It's easy to assume that bullying doesn't happen in the workplace because adults are expected to handle matters in a mature and civil way, but the reality is that it does.
In an article for HuffPost UK, Sophie Gallagher and Rachel Moss report that "bullying can stem from personal insecurity, stress or past experiences and because of this, those who are displaying bullying behaviour may not realise how much their actions are affecting others." When people in authority are bullies, they may see their actions as an extension of their position of authority, however their actions tend to do more harm than good.
Clinical psychologist, Jaco van Zyl, finds that "after relationship problems, workplace bullying is one of the more common experiences among clients who seek psychological help.
He adds that it presents itself in problems "ranging from stress disorders to mood disorders and failed bullicide attempts. In addition to psychological distress due to recent or current incidences of bullying, some of my clients present with psychological distress as adults due to being victims of bullying as children or adolescents."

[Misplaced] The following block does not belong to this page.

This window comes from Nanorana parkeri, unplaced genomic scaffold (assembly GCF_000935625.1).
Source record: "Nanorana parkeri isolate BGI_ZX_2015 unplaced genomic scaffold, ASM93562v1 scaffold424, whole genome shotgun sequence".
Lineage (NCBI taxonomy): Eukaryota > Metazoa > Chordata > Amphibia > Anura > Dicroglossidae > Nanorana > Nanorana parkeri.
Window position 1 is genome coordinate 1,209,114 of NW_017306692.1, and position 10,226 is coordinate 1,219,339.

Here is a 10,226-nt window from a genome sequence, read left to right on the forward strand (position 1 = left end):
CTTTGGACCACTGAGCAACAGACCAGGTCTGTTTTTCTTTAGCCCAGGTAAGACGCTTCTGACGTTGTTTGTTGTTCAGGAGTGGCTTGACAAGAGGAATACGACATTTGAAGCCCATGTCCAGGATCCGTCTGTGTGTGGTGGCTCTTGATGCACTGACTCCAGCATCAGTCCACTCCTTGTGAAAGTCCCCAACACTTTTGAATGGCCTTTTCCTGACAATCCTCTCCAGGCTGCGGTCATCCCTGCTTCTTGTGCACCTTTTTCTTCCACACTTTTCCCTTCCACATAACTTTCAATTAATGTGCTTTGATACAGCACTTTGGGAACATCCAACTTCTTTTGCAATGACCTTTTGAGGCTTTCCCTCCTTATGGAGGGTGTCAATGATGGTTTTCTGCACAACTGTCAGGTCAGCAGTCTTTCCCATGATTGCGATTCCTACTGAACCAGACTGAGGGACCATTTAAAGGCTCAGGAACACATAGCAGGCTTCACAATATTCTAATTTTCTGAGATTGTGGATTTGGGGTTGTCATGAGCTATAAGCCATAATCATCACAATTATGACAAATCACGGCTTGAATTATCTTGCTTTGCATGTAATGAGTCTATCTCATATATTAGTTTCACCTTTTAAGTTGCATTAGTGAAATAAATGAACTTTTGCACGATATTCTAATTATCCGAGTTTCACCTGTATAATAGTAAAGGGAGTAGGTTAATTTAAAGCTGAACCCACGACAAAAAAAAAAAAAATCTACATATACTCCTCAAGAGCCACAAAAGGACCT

"Among adults, some 27% have reported being victims of abusive behaviour in the workplace, and as high as 40% have reported being victims of cyberbullying," Jaco explains.
Human resources (HR) manager, Patricia Mathuloe notes that it is "difficult to recognise bullying in adults as much as it is with teenagers. Bullies know how to act innocent and act like victims of the circumstance. They don’t regard themselves as bullies and will [often] expect people to be on their side."
The obvious signs of bullying, as Patricia observes, include continuous threats and possessive behaviour from the bully. They may want to control and manipulate you, and sabotage your work; and they tend to ignore or undermine your knowledge, and embarrass you in front of everyone.